Disney’s new film, “Christopher Robin” will not be allowed in China after the government blocked its release there.
Although the Chinese government did not offer a reason for the ban, Beijing has been banning images of Winnie the Pooh since the character started being used to mock Chinese President Xi Jinping, Fox News reported.
Beginning in 2013, social media users began comparing Xi to the bear of very little brain. An image of Xi walking next to former President Barack Obama was soon twinned with one of Pooh walking next to Tigger.
— Financial Times (@FT) July 16, 2017
Individuals wanting to indirectly protest against the Chinese government kept up the comparisons, leading China to block images of Pooh on social media, the BBC reported.
China also has blocked Western efforts to mock its ban on Pooh. In June, HBO was blocked after “Last Week Tonight” host John Oliver mocked Xi on the issue of being compared to Pooh.
— Deirdre Bosa (@dee_bosa) November 10, 2014
In 2015, a picture showing Xi in a motorcade was shared next to one of Pooh in a toy car.
The company Global Risk Insights, in a blog post, offered its reasons for the ban.
“The government’s reaction is disproportionate and puzzling for two reasons. Firstly, where some see harmless fun, Beijing sees a serious effort to undermine the dignity of the presidential office and Xi himself,” the company wrote.
“Authoritarian regimes are often touchy, yet the backlash is confusing since the government is effectively squashing a potential positive, and organic, public image campaign for Xi,” Global Risk Insights continued, naming the 2015 image China’s “most censored image of 2015.”
“Beijing’s attack on Winnie the Pooh may be farcical, but it is also an indication of more serious trends in China’s media,” the post added.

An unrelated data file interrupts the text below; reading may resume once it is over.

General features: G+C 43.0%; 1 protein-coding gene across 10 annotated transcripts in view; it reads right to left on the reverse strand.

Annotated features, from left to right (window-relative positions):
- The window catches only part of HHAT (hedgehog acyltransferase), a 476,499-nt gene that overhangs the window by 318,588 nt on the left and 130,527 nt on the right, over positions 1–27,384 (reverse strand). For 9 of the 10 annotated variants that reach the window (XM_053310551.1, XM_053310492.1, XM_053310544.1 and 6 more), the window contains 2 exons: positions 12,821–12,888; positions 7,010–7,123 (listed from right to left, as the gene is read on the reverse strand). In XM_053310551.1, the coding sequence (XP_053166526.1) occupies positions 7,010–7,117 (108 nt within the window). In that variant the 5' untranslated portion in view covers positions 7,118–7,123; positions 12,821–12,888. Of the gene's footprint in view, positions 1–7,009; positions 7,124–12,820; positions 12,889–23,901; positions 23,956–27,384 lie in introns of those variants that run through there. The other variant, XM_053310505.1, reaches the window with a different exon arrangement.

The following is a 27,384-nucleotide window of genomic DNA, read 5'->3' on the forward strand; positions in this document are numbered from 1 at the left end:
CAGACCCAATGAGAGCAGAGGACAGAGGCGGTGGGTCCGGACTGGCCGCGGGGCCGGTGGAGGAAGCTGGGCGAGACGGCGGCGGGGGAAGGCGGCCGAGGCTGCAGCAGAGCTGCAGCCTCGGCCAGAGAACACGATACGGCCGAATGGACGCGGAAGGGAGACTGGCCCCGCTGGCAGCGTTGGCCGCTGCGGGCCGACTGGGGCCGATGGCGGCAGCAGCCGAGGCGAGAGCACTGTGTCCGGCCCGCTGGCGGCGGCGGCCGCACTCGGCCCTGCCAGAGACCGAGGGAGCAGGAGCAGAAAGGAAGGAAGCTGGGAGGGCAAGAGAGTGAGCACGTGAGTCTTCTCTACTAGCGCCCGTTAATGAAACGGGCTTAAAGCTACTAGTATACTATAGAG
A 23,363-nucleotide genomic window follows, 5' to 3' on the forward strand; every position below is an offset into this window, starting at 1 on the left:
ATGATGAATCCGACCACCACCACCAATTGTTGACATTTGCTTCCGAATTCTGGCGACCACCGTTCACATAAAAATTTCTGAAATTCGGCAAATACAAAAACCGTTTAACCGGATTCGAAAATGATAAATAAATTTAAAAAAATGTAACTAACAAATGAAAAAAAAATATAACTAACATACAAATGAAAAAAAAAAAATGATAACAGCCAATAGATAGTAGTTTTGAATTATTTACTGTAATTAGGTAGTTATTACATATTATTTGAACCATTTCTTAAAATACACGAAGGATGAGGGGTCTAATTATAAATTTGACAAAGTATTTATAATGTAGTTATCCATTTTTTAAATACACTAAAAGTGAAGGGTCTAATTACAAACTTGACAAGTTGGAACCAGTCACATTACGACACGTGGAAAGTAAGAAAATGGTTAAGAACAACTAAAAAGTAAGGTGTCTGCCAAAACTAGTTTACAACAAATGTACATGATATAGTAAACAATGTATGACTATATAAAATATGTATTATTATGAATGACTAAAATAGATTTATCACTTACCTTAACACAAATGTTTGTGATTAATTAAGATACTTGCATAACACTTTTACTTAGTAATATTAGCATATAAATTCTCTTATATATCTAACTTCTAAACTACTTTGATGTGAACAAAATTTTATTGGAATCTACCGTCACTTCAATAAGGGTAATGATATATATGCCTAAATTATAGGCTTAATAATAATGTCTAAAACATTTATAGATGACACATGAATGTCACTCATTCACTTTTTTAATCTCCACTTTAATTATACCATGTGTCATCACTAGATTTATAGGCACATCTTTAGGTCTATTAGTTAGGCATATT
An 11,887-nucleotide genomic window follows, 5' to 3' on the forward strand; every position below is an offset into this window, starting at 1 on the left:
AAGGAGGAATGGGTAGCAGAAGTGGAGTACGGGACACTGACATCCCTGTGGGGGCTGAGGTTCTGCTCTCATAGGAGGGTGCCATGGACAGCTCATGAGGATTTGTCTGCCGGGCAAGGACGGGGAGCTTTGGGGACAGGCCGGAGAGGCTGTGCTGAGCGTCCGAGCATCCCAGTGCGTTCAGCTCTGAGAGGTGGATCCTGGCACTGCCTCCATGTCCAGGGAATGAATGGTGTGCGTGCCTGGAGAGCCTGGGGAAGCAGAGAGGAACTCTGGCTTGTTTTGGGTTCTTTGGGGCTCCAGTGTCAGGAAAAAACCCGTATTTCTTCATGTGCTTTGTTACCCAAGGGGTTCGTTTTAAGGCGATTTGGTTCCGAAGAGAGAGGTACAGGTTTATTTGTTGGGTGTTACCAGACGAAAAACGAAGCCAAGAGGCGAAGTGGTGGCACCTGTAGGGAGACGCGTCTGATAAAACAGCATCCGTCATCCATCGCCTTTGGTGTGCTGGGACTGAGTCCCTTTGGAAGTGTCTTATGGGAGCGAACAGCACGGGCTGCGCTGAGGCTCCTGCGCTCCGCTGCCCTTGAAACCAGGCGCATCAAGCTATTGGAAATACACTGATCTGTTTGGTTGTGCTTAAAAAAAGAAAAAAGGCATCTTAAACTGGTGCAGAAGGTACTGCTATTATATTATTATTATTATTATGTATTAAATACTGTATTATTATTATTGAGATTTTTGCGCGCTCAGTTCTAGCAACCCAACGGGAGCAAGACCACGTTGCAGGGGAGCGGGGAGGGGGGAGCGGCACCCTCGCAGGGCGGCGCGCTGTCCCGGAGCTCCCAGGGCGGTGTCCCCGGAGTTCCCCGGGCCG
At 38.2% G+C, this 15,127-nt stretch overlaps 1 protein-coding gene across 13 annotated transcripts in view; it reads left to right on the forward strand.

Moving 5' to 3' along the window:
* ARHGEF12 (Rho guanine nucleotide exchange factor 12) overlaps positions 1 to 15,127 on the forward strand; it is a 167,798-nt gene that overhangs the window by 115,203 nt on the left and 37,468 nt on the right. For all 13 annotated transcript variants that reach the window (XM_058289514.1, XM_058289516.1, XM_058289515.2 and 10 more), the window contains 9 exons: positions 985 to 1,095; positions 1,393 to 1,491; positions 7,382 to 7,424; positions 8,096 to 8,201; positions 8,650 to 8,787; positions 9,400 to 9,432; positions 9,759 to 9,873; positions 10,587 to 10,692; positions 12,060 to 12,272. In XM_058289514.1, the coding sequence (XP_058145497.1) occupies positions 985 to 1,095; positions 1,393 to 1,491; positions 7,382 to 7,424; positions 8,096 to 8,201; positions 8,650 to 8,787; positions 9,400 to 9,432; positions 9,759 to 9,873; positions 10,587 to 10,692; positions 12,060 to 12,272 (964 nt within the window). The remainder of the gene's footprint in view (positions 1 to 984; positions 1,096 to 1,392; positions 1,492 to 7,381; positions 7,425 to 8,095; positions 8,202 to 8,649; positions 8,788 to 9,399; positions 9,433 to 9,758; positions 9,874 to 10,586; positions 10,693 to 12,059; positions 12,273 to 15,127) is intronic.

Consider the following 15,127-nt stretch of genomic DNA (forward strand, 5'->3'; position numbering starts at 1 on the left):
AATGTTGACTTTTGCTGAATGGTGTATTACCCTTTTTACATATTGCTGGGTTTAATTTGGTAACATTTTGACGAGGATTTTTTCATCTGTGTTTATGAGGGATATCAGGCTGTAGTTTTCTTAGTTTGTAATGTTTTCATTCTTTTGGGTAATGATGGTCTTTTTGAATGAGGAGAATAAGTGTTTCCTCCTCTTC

In Response to the News of China Banning the New Winnie the Pooh Movie I Decided to Try My Hand at Xi Jinping Winnie the Pooh Memes pic.twitter.com/0XZnhYGgAO
— Only Advice Animals (@animals_advice) August 6, 2018
Qiao Mu, a former Beijing Foreign Studies University professor, said the apparent ban was not a surprise and noted that no one can be sure where China draws the line.
“It’s very murky what’s allowed and what isn’t because officials never put out statements describing precisely what will be censored,” Qiao said, according to the New York Post.
Winnie the Pooh is not banned in China. There are caps on the number of foreign films allowed into the market each year. Secretary Xi's Critics and fans both compare his appearance to the Disney version of Winnie. Some Winnie memes have occasionally been deleted. See Taobao: pic.twitter.com/Qru4OWz6PX
— China Law Translate / Jeremy Daum (@ChinaLawTransl8) August 5, 2018
Some said there were other factors at work. In its reporting on the ban, the Hollywood Reporter said China only allows 34 foreign films a year into the country, and noted that Disney’s “A Wrinkle in Time” was also not allowed in China.
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